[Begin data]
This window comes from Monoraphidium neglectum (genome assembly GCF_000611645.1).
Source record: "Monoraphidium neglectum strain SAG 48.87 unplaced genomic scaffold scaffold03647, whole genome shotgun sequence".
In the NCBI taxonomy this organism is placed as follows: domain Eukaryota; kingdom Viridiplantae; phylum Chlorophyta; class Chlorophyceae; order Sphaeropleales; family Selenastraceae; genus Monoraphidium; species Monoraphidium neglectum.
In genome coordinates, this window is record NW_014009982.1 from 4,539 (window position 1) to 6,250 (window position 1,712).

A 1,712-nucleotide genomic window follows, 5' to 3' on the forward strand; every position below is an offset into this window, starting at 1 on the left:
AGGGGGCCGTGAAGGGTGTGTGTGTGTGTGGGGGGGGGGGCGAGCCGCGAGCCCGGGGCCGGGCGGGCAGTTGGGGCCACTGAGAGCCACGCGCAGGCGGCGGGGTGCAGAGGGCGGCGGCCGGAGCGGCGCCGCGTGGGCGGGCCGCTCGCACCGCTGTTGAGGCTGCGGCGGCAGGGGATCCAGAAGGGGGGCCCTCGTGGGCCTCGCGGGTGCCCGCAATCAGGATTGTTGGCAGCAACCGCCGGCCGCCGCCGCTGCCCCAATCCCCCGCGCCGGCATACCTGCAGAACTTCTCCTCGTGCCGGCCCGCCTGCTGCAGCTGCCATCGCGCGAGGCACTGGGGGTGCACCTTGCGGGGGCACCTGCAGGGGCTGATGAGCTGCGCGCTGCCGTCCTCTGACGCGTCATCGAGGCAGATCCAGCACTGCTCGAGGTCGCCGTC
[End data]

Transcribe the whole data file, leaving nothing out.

This window comes from Monoraphidium neglectum (genome assembly GCF_000611645.1).
Source record: "Monoraphidium neglectum strain SAG 48.87 unplaced genomic scaffold scaffold03647, whole genome shotgun sequence".
In the NCBI taxonomy this organism is placed as follows: domain Eukaryota; kingdom Viridiplantae; phylum Chlorophyta; class Chlorophyceae; order Sphaeropleales; family Selenastraceae; genus Monoraphidium; species Monoraphidium neglectum.
In genome coordinates, this window is record NW_014009982.1 from 4,539 (window position 1) to 6,250 (window position 1,712).

A 1,712-nucleotide genomic window follows, 5' to 3' on the forward strand; every position below is an offset into this window, starting at 1 on the left:
AGGGGGCCGTGAAGGGTGTGTGTGTGTGTGGGGGGGGGGGCGAGCCGCGAGCCCGGGGCCGGGCGGGCAGTTGGGGCCACTGAGAGCCACGCGCAGGCGGCGGGGTGCAGAGGGCGGCGGCCGGAGCGGCGCCGCGTGGGCGGGCCGCTCGCACCGCTGTTGAGGCTGCGGCGGCAGGGGATCCAGAAGGGGGGCCCTCGTGGGCCTCGCGGGTGCCCGCAATCAGGATTGTTGGCAGCAACCGCCGGCCGCCGCCGCTGCCCCAATCCCCCGCGCCGGCATACCTGCAGAACTTCTCCTCGTGCCGGCCCGCCTGCTGCAGCTGCCATCGCGCGAGGCACTGGGGGTGCACCTTGCGGGGGCACCTGCAGGGGCTGATGAGCTGCGCGCTGCCGTCCTCTGACGCGTCATCGAGGCAGATCCAGCACTGCTCGAGGTCGCCGTC